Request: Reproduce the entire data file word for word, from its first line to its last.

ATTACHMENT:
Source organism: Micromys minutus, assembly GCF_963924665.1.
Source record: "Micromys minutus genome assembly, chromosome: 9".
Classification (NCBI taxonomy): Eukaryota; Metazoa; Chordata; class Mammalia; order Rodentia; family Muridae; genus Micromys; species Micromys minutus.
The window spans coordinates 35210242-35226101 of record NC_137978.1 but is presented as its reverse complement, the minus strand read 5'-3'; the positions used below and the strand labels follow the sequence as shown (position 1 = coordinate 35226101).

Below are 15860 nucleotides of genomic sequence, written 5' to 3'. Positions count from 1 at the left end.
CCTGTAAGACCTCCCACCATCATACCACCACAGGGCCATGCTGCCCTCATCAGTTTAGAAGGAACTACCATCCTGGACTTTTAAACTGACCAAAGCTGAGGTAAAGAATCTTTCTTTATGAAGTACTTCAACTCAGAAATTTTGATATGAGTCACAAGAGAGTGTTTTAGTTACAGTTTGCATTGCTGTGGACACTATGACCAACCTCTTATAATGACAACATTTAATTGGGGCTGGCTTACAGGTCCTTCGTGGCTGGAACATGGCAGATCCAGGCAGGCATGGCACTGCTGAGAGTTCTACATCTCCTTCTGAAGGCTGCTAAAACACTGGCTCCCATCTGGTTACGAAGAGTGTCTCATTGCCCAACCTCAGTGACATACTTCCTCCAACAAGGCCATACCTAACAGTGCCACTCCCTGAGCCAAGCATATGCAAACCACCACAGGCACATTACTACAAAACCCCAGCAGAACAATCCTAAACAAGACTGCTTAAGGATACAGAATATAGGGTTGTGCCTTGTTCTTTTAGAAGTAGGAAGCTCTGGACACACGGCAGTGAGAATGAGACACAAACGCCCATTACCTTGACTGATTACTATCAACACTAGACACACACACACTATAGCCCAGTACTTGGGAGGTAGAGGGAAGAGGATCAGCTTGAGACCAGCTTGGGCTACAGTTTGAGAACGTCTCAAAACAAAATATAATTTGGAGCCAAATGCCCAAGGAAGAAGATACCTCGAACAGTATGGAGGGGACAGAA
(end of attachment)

Source organism: Micromys minutus, assembly GCF_963924665.1.
Source record: "Micromys minutus genome assembly, chromosome: 9".
Classification (NCBI taxonomy): Eukaryota; Metazoa; Chordata; class Mammalia; order Rodentia; family Muridae; genus Micromys; species Micromys minutus.
The window spans coordinates 35210242-35226101 of record NC_137978.1 but is presented as its reverse complement, the minus strand read 5'-3'; the positions used below and the strand labels follow the sequence as shown (position 1 = coordinate 35226101).

Below are 15860 nucleotides of genomic sequence, written 5' to 3'. Positions count from 1 at the left end.
CCTGTAAGACCTCCCACCATCATACCACCACAGGGCCATGCTGCCCTCATCAGTTTAGAAGGAACTACCATCCTGGACTTTTAAACTGACCAAAGCTGAGGTAAAGAATCTTTCTTTATGAAGTACTTCAACTCAGAAATTTTGATATGAGTCACAAGAGAGTGTTTTAGTTACAGTTTGCATTGCTGTGGACACTATGACCAACCTCTTATAATGACAACATTTAATTGGGGCTGGCTTACAGGTCCTTCGTGGCTGGAACATGGCAGATCCAGGCAGGCATGGCACTGCTGAGAGTTCTACATCTCCTTCTGAAGGCTGCTAAAACACTGGCTCCCATCTGGTTACGAAGAGTGTCTCATTGCCCAACCTCAGTGACATACTTCCTCCAACAAGGCCATACCTAACAGTGCCACTCCCTGAGCCAAGCATATGCAAACCACCACAGGCACATTACTACAAAACCCCAGCAGAACAATCCTAAACAAGACTGCTTAAGGATACAGAATATAGGGTTGTGCCTTGTTCTTTTAGAAGTAGGAAGCTCTGGACACACGGCAGTGAGAATGAGACACAAACGCCCATTACCTTGACTGATTACTATCAACACTAGACACACACACACTATAGCCCAGTACTTGGGAGGTAGAGGGAAGAGGATCAGCTTGAGACCAGCTTGGGCTACAGTTTGAGAACGTCTCAAAACAAAATATAATTTGGAGCCAAATGCCCAAGGAAGAAGATACCTCGAACAGTATGGAGGGGACAGAA